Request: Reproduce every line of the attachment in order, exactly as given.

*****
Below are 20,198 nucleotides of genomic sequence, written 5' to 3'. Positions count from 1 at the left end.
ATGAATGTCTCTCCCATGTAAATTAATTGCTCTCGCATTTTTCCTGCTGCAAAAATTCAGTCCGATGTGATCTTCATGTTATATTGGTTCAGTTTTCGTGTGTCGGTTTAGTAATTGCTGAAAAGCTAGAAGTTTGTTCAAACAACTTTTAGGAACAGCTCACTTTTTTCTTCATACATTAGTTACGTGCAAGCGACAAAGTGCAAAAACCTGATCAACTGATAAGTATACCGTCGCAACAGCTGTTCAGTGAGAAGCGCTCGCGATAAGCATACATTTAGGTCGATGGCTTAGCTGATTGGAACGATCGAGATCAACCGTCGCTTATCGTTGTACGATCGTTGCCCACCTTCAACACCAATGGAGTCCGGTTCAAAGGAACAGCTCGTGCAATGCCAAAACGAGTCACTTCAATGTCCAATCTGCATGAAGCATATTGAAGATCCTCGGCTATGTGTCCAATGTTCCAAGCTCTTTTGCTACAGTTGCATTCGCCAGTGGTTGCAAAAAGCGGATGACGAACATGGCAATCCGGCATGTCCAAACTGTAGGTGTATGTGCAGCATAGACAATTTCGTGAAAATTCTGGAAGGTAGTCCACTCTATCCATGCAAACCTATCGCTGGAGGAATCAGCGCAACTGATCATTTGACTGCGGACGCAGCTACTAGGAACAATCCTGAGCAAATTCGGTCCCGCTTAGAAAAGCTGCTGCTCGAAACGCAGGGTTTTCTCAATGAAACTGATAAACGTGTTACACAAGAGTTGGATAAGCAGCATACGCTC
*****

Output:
Below are 20,198 nucleotides of genomic sequence, written 5' to 3'. Positions count from 1 at the left end.
ATGAATGTCTCTCCCATGTAAATTAATTGCTCTCGCATTTTTCCTGCTGCAAAAATTCAGTCCGATGTGATCTTCATGTTATATTGGTTCAGTTTTCGTGTGTCGGTTTAGTAATTGCTGAAAAGCTAGAAGTTTGTTCAAACAACTTTTAGGAACAGCTCACTTTTTTCTTCATACATTAGTTACGTGCAAGCGACAAAGTGCAAAAACCTGATCAACTGATAAGTATACCGTCGCAACAGCTGTTCAGTGAGAAGCGCTCGCGATAAGCATACATTTAGGTCGATGGCTTAGCTGATTGGAACGATCGAGATCAACCGTCGCTTATCGTTGTACGATCGTTGCCCACCTTCAACACCAATGGAGTCCGGTTCAAAGGAACAGCTCGTGCAATGCCAAAACGAGTCACTTCAATGTCCAATCTGCATGAAGCATATTGAAGATCCTCGGCTATGTGTCCAATGTTCCAAGCTCTTTTGCTACAGTTGCATTCGCCAGTGGTTGCAAAAAGCGGATGACGAACATGGCAATCCGGCATGTCCAAACTGTAGGTGTATGTGCAGCATAGACAATTTCGTGAAAATTCTGGAAGGTAGTCCACTCTATCCATGCAAACCTATCGCTGGAGGAATCAGCGCAACTGATCATTTGACTGCGGACGCAGCTACTAGGAACAATCCTGAGCAAATTCGGTCCCGCTTAGAAAAGCTGCTGCTCGAAACGCAGGGTTTTCTCAATGAAACTGATAAACGTGTTACACAAGAGTTGGATAAGCAGCATACGCTC